So the questions here are obvious: Why wasn't something done long before this incident went south—ending in a homicide? What was the culture like at this particular place of business that allowed employees to engage in long-standing arguments that may have been common knowledge to at least the coworkers? What was the management style like here that allowed this to happen? Or, did the management even know? Were the disputes ever reported to anyone or relayed to HR or security? A deeper read into the article tells the reader that bystanders tried to break up the fight. What were the company incident response plans, or did such a plan exist? This is no mom and pop shop. This company has locations in eight states!

The commenter of the article makes the common and erroneous assumption that HR is in the loop. With the rising cost of administration, HR departments are often not on site. More and more, the HR function is not only remote—it is even outsourced. Like security, HR is a cost center, and centralization of HR leaves the day-to-day discipline response requirements to the local managers. Is there a union here? Were they involved in forming a solution or alternatives to reporting a potential incident? The many questions this short article generated illustrate the many misconceptions around violence in the workplace. It also demonstrates that many individuals who may know about conflict do not report what they know. They may not know how to report such an issue, or they may assume the issue is none of their business or not worthy of reporting. Was the culture at this workplace one that tried to ignore conflict? Unaddressed conflict, over time, can, and almost always will, grow and morphs into rage and hatred causing the participants to see no way out or no solution for resolution that doesn't involve threats, assault, and revengeful acts or, as in this case, murder.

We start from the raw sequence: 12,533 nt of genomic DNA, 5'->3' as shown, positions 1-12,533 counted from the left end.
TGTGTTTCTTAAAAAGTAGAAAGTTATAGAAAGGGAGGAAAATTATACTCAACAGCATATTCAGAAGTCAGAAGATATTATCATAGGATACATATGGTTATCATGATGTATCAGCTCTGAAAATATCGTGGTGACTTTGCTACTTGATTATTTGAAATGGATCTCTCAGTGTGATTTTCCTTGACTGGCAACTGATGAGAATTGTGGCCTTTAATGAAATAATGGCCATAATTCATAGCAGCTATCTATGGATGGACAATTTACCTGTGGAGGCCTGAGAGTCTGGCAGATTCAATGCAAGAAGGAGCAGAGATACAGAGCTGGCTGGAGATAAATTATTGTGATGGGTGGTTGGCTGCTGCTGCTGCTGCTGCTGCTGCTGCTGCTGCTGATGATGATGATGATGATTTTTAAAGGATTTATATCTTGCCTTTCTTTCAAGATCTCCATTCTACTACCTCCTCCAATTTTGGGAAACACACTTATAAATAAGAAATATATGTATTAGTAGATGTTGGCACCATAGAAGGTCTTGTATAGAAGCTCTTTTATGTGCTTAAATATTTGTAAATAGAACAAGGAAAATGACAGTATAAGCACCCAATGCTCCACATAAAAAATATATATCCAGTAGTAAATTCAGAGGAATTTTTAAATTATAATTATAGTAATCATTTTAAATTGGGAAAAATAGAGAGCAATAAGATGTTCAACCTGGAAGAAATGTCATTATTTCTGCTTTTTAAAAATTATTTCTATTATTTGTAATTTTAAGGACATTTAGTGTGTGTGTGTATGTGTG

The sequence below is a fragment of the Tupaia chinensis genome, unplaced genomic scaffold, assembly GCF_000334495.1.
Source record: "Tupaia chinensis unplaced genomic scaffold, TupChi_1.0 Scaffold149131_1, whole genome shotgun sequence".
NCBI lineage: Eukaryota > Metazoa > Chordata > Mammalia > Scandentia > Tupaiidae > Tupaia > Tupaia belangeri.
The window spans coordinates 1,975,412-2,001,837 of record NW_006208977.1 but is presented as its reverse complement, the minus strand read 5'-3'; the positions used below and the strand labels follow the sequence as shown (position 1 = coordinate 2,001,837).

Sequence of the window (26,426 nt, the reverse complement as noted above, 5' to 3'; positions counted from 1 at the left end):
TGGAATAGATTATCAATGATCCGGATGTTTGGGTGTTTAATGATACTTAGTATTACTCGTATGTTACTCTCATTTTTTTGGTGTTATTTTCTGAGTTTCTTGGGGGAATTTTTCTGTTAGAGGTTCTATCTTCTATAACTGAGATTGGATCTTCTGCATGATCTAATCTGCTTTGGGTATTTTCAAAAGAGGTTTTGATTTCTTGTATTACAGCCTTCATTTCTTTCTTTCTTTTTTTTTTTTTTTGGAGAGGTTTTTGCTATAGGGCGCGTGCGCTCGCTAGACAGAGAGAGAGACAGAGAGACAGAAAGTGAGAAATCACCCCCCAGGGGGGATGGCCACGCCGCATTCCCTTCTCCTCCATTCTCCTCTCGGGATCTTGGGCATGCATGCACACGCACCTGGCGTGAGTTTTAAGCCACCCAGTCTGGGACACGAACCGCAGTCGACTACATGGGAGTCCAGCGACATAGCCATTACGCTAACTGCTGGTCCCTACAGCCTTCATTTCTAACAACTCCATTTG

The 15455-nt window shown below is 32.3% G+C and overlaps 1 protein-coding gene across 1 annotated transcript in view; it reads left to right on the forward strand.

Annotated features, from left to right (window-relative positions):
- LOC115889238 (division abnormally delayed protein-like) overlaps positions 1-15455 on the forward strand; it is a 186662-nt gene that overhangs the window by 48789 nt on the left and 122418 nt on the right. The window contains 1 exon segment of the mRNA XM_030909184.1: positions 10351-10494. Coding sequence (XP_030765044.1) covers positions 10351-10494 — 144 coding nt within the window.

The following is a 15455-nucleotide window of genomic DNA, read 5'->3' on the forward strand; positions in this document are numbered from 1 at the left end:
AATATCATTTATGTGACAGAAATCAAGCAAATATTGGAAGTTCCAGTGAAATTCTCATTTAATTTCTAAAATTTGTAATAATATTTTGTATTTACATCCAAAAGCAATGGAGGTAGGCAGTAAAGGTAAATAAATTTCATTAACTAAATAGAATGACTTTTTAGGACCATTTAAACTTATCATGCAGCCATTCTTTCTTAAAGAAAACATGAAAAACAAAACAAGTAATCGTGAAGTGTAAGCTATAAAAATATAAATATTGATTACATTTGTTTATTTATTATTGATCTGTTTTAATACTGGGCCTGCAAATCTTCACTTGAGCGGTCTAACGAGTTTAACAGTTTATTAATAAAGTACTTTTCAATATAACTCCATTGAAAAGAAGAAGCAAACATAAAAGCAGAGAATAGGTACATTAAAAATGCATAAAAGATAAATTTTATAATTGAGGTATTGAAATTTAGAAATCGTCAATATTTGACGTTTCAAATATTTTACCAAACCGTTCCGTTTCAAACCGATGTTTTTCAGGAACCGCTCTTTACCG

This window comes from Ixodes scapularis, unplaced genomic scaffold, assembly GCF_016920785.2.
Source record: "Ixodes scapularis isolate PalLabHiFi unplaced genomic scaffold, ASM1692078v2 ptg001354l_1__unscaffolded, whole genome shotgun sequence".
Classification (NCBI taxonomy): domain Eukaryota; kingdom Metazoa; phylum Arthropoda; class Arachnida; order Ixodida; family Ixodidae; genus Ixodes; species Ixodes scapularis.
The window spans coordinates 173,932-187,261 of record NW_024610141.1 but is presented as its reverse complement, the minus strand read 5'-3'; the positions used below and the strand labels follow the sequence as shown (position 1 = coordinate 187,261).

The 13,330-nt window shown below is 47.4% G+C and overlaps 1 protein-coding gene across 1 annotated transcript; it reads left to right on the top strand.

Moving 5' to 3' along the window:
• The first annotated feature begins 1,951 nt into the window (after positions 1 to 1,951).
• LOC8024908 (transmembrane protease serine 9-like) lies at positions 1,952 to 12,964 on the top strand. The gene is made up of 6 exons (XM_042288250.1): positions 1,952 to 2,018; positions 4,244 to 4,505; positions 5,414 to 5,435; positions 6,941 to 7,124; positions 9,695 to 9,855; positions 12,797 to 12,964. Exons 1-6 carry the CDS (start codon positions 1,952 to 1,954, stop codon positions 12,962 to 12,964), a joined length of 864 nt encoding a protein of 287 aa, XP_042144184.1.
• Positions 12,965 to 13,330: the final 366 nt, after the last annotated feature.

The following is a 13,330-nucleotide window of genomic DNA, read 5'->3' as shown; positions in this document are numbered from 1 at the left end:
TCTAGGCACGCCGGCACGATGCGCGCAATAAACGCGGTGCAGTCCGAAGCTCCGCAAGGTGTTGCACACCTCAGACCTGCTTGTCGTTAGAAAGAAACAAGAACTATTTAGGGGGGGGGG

So the reader should be asking him- or herself some systemic questions: what is the culture of my workplace? What is the level of tolerance for acts of violence or sexual harassment before a report is made? Is there a difference in tolerance between sexual harassment and violence or threats of violence? What is the attitude of the person or persons who routinely receive the report? Is your culture one of making sure you complete your due diligence while not addressing the morality of how we should treat each other in the workplace? Are you reluctant to speak out because your voice would fall on deaf ears for the sake of maintaining status quo?

It is imperative to be honest with the collective conscience of the organization as to what is going to have to be overcome to really have the organization buy into the idea that there are issues of culture to address before an effective WPV prevention program can be rolled out or changes implemented to the existing one. If the overall thinking is that "it could never happen here," then the business may be, inadvertently, teeing up an incident.